We are excited to introduce you to our February Vizzler of the Month, Kelsey Smith! Kelsey is the SOAR Teacher (Social, Occupational, Academic Readiness) with Northwest ISD in the great state of Texas. Kelsey and her students have played over 2,300 Vizzle lessons so far this school year!
Tell us what your students think of Vizzle and how you use Vizzle in your classroom.
I use Vizzle for a majority of my classroom lessons. It’s a quick and easy way to find lessons and activities geared toward specific TEKS that their general education peers are covering but is still relevant to my students. I also use it to assign individual work, as well as track IEP progress for all of my students. My students enjoy the automatic reinforcement they receive after each question and at the end of the lesson. Many of my students will count down the rocket ship or imitate the sounds or movements they hear and see in those reinforcers. Because Vizzle will read what’s on the screen to the students, it also provides them with more opportunities for independent work which they don’t get much of.
What is your favorite subject to teach?
Daily Living Skills/Vocational Skills
What inspired you to become a teacher?
I’ve always wanted to work with students with severe disabilities, preferably high school age. While working on my degree in special education, I was unsure of what exactly I wanted to do. All I knew was the population I wanted to work with. I considered physical therapy, speech therapy and other routes similar to that. While student teaching, I was placed in a high school self-contained classroom. After one week, I knew this was the job I wanted. I loved being able to work day in and day out with the same students, giving me an opportunity to build deeper relationships with them. My job is tough. My paraprofessionals and I do a lot of toileting, hygiene and kids can get aggressive at times. However, I love doing those things and letting my students know that they’re worth it through my actions.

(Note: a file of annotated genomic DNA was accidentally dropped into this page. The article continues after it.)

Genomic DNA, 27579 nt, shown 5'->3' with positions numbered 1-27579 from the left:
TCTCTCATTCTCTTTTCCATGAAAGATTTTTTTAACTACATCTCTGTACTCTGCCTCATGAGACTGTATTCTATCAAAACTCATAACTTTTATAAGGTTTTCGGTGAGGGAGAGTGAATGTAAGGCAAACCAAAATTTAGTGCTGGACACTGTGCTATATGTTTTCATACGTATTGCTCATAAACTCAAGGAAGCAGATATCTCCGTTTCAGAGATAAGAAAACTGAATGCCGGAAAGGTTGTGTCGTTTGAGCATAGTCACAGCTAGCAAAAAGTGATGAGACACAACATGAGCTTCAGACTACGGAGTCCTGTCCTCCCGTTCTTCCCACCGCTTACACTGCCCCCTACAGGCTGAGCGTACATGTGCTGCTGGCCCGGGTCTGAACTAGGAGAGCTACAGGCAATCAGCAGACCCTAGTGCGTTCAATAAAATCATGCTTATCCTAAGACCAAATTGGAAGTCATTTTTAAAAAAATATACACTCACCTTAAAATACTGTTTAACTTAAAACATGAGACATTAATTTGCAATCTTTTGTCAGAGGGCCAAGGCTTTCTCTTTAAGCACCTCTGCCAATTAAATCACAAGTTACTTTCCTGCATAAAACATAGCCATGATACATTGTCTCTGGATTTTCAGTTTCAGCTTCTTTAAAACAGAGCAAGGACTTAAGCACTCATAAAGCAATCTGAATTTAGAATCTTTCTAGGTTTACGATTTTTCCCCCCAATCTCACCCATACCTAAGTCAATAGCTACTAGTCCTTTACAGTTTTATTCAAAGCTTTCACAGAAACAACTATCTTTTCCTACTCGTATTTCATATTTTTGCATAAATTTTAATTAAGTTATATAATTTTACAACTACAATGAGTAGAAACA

What is your daily inspiration?
Working with students with disabilities, especially severe disabilities. It’s not uncommon for my students’ needs to be an afterthought because the population is so few. For me, it’s a constant battle of making their needs heard by others and fighting for their rights. It can get exhausting. After one particularly hard day, I was crying to my dear friend, Kiesha, and she said to me, “…that’s the truth of injustice, but it doesn’t mean that we stop fighting, stop educating and don’t get tired. Every day, ask the Lord for all the strength, fight, courage and wisdom that you need to get through just that day.” I have this written down on an index card and taped on my desk so that I see it every day. It’s a wonderful reminder for me of why I do what I do.
What is the most important thing that makes your classroom work?
Schedules: I have spent a lot of time creating and reworking schedules, both for my students and my paraprofessionals. Everyone needs to be on the same page and my students need structure. If everyone isn’t on the same page, it can make even the best of teachers feel helpless and lost.
Paraprofessionals: I am lucky enough to be at a school that allows me the opportunity to be a part of the interview process for the paraprofessionals in my classroom which is incredibly important to me. My classroom would not function without hardworking, dedicated and caring paraprofessionals. Our jobs are dirty and hard and I need people that aren’t afraid to do things outside of their comfort zones for the betterment of the students.
What advice would you give a brand new teacher?
Find a solid support system. Find people that you can vent to, cry to and celebrate the victories with. Find people both at school with you and outside of work.
Congratulations, Kelsey! It’s been great getting to know you! Your students are fortunate to have you on their side!!!